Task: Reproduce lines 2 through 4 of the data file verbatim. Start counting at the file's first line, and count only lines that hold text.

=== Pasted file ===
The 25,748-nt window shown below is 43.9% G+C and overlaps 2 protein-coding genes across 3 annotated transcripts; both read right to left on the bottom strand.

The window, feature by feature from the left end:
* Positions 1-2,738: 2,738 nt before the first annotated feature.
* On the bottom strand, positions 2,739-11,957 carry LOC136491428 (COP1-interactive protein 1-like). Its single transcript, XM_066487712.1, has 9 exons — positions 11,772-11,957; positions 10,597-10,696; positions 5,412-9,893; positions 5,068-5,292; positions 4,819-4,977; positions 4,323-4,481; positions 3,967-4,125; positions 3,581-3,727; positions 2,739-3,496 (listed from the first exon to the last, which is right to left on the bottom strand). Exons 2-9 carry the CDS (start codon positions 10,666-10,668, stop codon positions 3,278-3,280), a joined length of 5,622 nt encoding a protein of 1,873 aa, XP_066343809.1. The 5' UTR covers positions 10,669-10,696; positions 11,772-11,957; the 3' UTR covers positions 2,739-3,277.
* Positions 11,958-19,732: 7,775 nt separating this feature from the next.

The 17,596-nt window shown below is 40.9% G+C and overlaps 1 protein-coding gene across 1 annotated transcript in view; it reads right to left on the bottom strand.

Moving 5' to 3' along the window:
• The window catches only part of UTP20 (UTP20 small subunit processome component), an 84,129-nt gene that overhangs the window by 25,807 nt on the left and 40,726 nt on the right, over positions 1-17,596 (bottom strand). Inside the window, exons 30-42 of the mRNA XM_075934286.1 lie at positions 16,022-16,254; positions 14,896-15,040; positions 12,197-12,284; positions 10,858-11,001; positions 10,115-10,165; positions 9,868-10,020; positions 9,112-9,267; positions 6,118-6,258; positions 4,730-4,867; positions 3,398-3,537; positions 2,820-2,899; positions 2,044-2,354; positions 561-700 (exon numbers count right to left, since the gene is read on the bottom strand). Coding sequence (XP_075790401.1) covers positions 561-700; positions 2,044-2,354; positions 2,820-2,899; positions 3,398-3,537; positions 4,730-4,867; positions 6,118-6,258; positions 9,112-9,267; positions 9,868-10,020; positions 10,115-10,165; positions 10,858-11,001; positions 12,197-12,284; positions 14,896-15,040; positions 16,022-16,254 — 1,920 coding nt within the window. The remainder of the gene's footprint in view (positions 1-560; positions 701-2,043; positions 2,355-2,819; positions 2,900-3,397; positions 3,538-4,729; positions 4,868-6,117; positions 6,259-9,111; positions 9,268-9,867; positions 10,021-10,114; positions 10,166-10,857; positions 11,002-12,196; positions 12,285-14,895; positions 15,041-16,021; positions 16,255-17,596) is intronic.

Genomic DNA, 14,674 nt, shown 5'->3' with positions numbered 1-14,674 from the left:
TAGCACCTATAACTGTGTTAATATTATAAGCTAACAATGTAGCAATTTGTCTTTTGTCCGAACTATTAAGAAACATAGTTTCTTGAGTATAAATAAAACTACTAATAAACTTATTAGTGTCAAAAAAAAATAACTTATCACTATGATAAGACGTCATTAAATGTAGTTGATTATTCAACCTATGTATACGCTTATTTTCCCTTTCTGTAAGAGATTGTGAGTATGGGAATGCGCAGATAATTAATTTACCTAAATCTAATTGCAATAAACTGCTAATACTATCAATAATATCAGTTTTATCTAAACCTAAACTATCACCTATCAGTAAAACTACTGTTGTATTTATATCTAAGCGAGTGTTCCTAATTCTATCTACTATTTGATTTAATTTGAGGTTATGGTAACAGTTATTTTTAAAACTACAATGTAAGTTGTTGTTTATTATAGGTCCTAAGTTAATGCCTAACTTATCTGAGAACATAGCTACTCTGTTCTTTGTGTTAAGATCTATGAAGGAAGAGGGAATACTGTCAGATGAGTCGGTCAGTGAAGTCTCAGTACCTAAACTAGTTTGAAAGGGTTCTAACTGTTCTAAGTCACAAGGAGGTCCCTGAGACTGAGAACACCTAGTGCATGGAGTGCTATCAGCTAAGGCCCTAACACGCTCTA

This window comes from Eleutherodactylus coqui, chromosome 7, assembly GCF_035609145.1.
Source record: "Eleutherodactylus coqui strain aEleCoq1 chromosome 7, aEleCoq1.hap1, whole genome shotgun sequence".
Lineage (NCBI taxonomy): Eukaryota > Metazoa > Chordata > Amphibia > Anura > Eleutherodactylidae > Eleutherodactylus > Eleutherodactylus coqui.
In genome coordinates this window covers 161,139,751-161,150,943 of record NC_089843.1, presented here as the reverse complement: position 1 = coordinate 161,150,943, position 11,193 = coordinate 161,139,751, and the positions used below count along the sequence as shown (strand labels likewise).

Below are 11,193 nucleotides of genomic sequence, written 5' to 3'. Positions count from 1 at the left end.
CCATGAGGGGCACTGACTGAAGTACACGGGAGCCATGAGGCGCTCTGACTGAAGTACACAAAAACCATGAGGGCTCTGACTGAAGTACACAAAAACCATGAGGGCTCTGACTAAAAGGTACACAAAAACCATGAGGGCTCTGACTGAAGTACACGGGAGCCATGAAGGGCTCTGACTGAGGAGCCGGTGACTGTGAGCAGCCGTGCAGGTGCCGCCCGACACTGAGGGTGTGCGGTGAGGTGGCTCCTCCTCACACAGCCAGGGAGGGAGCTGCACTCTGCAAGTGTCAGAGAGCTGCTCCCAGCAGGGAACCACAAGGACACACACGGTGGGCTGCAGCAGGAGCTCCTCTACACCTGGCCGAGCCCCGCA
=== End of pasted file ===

The window, feature by feature from the left end:
* Positions 1-2,738: 2,738 nt before the first annotated feature.
* On the bottom strand, positions 2,739-11,957 carry LOC136491428 (COP1-interactive protein 1-like). Its single transcript, XM_066487712.1, has 9 exons — positions 11,772-11,957; positions 10,597-10,696; positions 5,412-9,893; positions 5,068-5,292; positions 4,819-4,977; positions 4,323-4,481; positions 3,967-4,125; positions 3,581-3,727; positions 2,739-3,496 (listed from the first exon to the last, which is right to left on the bottom strand). Exons 2-9 carry the CDS (start codon positions 10,666-10,668, stop codon positions 3,278-3,280), a joined length of 5,622 nt encoding a protein of 1,873 aa, XP_066343809.1. The 5' UTR covers positions 10,669-10,696; positions 11,772-11,957; the 3' UTR covers positions 2,739-3,277.